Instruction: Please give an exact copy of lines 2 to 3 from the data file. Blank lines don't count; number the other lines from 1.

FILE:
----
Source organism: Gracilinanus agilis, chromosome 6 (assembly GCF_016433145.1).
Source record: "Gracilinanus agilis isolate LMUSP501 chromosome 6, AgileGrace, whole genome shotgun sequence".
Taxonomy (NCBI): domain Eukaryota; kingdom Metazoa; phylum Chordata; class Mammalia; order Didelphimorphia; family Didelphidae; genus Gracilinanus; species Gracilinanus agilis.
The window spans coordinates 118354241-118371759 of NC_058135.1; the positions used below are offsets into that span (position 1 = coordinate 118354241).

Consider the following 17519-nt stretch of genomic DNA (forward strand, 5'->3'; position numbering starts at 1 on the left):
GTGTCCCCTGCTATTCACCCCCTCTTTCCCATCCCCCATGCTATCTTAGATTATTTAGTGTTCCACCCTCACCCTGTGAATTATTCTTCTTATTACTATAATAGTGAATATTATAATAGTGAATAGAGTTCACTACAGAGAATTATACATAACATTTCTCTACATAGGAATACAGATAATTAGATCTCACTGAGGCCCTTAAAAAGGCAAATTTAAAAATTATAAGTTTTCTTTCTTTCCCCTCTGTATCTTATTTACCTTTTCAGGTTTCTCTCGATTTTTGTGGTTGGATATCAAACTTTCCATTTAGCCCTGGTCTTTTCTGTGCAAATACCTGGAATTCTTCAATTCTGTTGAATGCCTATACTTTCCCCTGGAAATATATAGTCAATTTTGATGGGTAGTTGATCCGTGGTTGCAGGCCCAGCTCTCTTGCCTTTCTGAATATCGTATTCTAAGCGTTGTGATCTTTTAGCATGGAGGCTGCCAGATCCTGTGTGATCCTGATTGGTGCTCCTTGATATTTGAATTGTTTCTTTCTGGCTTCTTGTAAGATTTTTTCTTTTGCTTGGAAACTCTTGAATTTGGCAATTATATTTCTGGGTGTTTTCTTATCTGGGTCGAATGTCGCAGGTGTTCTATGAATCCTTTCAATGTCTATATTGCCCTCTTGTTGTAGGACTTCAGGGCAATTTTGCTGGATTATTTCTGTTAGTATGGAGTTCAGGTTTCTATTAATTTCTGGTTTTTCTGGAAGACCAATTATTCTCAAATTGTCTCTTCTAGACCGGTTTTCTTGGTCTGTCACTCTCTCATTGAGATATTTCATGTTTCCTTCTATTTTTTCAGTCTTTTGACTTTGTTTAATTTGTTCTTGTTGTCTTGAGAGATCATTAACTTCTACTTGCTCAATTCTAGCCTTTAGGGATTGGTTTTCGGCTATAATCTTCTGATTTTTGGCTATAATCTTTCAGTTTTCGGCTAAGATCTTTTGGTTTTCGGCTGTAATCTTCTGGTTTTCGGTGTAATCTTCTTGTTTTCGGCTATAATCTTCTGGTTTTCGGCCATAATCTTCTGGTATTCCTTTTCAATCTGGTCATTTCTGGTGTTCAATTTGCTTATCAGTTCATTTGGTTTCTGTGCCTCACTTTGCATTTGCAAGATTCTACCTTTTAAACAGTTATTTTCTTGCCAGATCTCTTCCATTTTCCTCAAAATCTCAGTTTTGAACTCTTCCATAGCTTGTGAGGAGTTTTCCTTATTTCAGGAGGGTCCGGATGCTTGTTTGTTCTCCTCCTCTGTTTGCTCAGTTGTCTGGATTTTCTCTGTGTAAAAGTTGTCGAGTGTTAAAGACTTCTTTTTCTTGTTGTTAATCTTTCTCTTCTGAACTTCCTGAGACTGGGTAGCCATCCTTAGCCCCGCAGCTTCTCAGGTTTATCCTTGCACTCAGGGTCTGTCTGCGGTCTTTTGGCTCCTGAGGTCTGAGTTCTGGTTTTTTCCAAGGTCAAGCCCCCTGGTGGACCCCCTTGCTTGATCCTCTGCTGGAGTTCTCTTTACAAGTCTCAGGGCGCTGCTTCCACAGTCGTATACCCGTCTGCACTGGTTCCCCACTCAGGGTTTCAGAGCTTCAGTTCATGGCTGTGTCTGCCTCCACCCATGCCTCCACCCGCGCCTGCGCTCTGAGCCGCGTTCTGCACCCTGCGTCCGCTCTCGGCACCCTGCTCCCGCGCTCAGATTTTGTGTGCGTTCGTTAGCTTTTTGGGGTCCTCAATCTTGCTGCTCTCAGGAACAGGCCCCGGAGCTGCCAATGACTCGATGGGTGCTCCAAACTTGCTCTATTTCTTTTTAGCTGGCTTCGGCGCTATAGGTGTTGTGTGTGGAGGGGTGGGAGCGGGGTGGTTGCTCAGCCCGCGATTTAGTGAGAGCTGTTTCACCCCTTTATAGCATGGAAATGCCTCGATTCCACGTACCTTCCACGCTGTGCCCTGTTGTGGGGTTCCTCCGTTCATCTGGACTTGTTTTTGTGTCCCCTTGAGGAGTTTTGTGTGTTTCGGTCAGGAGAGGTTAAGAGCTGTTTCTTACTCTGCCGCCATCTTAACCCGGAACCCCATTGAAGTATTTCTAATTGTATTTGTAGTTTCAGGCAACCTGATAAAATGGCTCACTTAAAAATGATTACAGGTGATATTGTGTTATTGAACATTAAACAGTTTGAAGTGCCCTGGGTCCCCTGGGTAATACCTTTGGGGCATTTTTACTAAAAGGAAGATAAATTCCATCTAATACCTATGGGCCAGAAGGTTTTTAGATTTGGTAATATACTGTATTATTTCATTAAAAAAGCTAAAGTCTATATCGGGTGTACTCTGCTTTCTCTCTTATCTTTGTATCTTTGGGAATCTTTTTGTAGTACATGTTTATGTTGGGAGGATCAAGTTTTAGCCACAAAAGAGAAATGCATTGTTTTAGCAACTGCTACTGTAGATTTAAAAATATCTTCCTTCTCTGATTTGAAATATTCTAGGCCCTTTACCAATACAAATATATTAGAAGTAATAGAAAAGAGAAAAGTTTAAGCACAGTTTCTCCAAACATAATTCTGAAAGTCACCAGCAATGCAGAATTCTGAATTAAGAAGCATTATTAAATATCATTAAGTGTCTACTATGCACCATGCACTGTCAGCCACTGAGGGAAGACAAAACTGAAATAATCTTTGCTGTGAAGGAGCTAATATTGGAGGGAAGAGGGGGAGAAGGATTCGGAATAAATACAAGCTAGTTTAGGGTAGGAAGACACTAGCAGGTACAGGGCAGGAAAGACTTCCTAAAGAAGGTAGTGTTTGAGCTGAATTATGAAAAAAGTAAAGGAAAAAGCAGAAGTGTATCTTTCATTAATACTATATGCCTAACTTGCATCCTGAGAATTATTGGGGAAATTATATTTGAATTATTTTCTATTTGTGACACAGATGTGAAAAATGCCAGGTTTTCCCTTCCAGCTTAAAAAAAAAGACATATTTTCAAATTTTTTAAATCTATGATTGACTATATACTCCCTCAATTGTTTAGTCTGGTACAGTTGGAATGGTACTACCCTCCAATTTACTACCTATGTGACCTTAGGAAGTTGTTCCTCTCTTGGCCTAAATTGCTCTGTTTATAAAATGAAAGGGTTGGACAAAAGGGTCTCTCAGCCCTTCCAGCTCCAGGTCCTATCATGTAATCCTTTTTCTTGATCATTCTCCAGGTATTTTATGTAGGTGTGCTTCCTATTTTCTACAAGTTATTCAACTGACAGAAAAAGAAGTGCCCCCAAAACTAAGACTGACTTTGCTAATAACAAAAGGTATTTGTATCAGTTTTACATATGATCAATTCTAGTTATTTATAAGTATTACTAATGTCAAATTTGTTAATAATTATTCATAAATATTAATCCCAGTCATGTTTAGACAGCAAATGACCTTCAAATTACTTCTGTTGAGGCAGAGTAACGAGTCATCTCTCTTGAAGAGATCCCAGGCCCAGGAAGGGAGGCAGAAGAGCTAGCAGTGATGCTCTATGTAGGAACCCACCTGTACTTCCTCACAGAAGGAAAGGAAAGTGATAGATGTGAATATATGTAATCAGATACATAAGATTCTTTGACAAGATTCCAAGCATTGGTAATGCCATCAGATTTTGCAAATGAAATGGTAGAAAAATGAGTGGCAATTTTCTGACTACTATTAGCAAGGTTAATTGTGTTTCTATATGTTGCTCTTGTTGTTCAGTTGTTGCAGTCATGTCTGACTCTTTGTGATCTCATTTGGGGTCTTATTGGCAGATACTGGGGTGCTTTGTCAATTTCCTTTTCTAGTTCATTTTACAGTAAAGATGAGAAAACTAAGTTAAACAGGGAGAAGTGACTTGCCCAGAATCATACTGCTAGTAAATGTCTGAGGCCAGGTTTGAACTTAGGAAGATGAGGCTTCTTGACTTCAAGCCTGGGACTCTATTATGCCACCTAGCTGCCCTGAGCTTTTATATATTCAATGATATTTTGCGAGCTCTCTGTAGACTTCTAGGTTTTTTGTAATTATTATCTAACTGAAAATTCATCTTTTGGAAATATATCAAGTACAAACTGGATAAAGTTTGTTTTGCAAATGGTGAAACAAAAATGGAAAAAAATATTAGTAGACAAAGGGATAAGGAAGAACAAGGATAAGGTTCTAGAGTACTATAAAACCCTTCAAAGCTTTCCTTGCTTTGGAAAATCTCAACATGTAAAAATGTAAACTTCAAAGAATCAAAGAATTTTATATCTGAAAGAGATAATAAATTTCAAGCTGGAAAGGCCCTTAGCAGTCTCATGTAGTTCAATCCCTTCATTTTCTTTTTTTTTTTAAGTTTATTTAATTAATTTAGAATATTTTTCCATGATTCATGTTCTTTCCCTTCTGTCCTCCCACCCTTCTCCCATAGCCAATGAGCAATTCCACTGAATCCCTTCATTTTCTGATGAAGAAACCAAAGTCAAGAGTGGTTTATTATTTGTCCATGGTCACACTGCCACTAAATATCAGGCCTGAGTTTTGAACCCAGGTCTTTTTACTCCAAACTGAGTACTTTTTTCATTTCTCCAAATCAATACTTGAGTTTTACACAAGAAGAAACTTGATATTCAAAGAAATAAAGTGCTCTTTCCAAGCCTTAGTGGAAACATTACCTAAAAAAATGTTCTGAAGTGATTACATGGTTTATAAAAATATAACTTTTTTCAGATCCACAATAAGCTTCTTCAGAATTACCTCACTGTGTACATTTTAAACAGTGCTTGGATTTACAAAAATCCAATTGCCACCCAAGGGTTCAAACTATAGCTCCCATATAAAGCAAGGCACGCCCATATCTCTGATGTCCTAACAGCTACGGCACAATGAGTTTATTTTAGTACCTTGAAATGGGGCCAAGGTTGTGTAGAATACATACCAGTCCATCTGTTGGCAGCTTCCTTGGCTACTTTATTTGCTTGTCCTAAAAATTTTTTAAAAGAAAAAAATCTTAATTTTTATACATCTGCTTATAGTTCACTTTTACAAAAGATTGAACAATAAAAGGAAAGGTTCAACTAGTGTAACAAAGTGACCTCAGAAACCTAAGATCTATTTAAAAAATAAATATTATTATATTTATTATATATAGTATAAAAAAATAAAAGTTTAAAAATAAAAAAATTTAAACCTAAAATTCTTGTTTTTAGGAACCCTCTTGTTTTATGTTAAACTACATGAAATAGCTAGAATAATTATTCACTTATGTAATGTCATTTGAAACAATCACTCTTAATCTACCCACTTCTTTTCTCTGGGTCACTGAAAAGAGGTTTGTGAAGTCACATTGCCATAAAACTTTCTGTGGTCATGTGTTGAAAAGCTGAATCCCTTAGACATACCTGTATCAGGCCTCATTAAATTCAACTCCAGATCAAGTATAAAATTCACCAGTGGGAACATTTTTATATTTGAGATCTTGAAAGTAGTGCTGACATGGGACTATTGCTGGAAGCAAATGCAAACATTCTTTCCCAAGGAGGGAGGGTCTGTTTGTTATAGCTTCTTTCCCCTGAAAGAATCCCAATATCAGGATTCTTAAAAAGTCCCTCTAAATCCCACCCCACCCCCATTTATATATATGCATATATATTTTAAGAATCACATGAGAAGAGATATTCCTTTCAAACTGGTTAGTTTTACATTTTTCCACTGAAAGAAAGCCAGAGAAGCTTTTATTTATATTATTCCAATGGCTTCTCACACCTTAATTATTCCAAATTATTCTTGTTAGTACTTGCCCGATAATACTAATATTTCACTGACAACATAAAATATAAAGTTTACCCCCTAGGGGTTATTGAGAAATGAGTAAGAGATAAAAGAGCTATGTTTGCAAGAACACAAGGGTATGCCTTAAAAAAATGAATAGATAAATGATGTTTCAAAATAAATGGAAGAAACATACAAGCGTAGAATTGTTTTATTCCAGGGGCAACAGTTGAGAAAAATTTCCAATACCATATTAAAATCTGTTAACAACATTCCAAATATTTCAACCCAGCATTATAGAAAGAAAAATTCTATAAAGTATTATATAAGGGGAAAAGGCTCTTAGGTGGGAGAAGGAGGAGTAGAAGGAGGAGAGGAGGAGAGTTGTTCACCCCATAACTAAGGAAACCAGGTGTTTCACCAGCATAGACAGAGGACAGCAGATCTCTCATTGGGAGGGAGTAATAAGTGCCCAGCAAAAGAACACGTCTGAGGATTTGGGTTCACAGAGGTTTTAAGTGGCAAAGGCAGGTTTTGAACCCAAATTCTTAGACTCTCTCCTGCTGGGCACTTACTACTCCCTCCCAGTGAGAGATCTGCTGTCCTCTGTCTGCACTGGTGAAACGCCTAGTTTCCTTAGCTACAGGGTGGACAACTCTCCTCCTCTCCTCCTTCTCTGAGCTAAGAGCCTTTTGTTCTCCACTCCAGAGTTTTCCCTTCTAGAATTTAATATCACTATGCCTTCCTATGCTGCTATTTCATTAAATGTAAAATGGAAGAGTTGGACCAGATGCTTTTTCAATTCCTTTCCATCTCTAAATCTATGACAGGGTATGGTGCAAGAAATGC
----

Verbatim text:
Source record: "Gracilinanus agilis isolate LMUSP501 chromosome 6, AgileGrace, whole genome shotgun sequence".
Taxonomy (NCBI): domain Eukaryota; kingdom Metazoa; phylum Chordata; class Mammalia; order Didelphimorphia; family Didelphidae; genus Gracilinanus; species Gracilinanus agilis.